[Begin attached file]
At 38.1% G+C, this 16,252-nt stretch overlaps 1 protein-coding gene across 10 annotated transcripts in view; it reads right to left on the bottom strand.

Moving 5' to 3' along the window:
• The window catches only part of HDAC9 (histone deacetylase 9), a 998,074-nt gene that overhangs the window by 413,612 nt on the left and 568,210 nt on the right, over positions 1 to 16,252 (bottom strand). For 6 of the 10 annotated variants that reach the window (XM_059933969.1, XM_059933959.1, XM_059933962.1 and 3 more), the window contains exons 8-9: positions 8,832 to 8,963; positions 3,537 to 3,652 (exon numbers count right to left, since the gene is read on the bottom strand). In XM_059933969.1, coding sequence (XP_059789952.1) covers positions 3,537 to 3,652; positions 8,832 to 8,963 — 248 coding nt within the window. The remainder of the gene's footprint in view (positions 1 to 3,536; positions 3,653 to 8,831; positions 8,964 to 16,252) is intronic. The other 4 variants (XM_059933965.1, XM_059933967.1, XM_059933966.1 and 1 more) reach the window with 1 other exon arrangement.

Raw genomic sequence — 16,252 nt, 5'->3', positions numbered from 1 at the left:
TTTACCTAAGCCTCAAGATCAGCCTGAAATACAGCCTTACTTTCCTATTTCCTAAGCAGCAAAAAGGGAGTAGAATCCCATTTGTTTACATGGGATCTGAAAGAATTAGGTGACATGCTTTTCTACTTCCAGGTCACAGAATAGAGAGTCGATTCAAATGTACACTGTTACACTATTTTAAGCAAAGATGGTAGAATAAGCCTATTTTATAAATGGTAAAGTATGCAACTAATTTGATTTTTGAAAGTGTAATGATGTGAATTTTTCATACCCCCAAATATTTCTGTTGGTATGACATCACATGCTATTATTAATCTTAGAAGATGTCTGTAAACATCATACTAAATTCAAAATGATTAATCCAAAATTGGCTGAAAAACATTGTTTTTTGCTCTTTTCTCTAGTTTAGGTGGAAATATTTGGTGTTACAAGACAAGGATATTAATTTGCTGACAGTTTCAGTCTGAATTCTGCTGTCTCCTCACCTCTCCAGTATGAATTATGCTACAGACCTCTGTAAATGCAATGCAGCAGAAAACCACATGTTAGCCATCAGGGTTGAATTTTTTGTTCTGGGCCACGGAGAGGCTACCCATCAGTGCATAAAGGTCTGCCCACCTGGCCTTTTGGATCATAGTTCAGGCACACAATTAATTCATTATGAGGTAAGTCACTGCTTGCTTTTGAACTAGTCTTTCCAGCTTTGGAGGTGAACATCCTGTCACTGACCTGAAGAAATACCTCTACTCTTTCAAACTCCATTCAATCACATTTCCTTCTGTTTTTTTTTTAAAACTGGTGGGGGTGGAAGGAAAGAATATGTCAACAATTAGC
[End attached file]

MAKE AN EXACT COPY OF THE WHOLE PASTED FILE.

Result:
At 38.1% G+C, this 16,252-nt stretch overlaps 1 protein-coding gene across 10 annotated transcripts in view; it reads right to left on the bottom strand.

Moving 5' to 3' along the window:
• The window catches only part of HDAC9 (histone deacetylase 9), a 998,074-nt gene that overhangs the window by 413,612 nt on the left and 568,210 nt on the right, over positions 1 to 16,252 (bottom strand). For 6 of the 10 annotated variants that reach the window (XM_059933969.1, XM_059933959.1, XM_059933962.1 and 3 more), the window contains exons 8-9: positions 8,832 to 8,963; positions 3,537 to 3,652 (exon numbers count right to left, since the gene is read on the bottom strand). In XM_059933969.1, coding sequence (XP_059789952.1) covers positions 3,537 to 3,652; positions 8,832 to 8,963 — 248 coding nt within the window. The remainder of the gene's footprint in view (positions 1 to 3,536; positions 3,653 to 8,831; positions 8,964 to 16,252) is intronic. The other 4 variants (XM_059933965.1, XM_059933967.1, XM_059933966.1 and 1 more) reach the window with 1 other exon arrangement.

Raw genomic sequence — 16,252 nt, 5'->3', positions numbered from 1 at the left:
TTTACCTAAGCCTCAAGATCAGCCTGAAATACAGCCTTACTTTCCTATTTCCTAAGCAGCAAAAAGGGAGTAGAATCCCATTTGTTTACATGGGATCTGAAAGAATTAGGTGACATGCTTTTCTACTTCCAGGTCACAGAATAGAGAGTCGATTCAAATGTACACTGTTACACTATTTTAAGCAAAGATGGTAGAATAAGCCTATTTTATAAATGGTAAAGTATGCAACTAATTTGATTTTTGAAAGTGTAATGATGTGAATTTTTCATACCCCCAAATATTTCTGTTGGTATGACATCACATGCTATTATTAATCTTAGAAGATGTCTGTAAACATCATACTAAATTCAAAATGATTAATCCAAAATTGGCTGAAAAACATTGTTTTTTGCTCTTTTCTCTAGTTTAGGTGGAAATATTTGGTGTTACAAGACAAGGATATTAATTTGCTGACAGTTTCAGTCTGAATTCTGCTGTCTCCTCACCTCTCCAGTATGAATTATGCTACAGACCTCTGTAAATGCAATGCAGCAGAAAACCACATGTTAGCCATCAGGGTTGAATTTTTTGTTCTGGGCCACGGAGAGGCTACCCATCAGTGCATAAAGGTCTGCCCACCTGGCCTTTTGGATCATAGTTCAGGCACACAATTAATTCATTATGAGGTAAGTCACTGCTTGCTTTTGAACTAGTCTTTCCAGCTTTGGAGGTGAACATCCTGTCACTGACCTGAAGAAATACCTCTACTCTTTCAAACTCCATTCAATCACATTTCCTTCTGTTTTTTTTTTAAAACTGGTGGGGGTGGAAGGAAAGAATATGTCAACAATTAGC